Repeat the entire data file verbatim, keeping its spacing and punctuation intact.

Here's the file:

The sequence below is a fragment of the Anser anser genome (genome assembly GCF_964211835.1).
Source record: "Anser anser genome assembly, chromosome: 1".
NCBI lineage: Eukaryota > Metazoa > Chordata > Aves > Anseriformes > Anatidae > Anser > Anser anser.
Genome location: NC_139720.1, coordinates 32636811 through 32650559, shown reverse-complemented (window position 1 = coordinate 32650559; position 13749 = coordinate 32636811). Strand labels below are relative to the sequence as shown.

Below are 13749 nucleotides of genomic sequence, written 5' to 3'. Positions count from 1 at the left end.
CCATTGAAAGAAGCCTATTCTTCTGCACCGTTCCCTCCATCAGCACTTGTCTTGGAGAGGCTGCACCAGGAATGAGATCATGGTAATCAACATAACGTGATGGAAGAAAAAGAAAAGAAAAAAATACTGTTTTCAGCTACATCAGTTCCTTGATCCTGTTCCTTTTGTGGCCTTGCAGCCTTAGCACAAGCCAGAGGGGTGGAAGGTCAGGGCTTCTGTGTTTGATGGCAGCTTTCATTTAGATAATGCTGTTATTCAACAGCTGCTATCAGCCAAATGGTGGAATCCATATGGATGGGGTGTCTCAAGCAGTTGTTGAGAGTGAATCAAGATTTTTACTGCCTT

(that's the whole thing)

The sequence below is a fragment of the Anser anser genome (genome assembly GCF_964211835.1).
Source record: "Anser anser genome assembly, chromosome: 1".
NCBI lineage: Eukaryota > Metazoa > Chordata > Aves > Anseriformes > Anatidae > Anser > Anser anser.
Genome location: NC_139720.1, coordinates 32636811 through 32650559, shown reverse-complemented (window position 1 = coordinate 32650559; position 13749 = coordinate 32636811). Strand labels below are relative to the sequence as shown.

Below are 13749 nucleotides of genomic sequence, written 5' to 3'. Positions count from 1 at the left end.
CCATTGAAAGAAGCCTATTCTTCTGCACCGTTCCCTCCATCAGCACTTGTCTTGGAGAGGCTGCACCAGGAATGAGATCATGGTAATCAACATAACGTGATGGAAGAAAAAGAAAAGAAAAAAATACTGTTTTCAGCTACATCAGTTCCTTGATCCTGTTCCTTTTGTGGCCTTGCAGCCTTAGCACAAGCCAGAGGGGTGGAAGGTCAGGGCTTCTGTGTTTGATGGCAGCTTTCATTTAGATAATGCTGTTATTCAACAGCTGCTATCAGCCAAATGGTGGAATCCATATGGATGGGGTGTCTCAAGCAGTTGTTGAGAGTGAATCAAGATTTTTACTGCCTT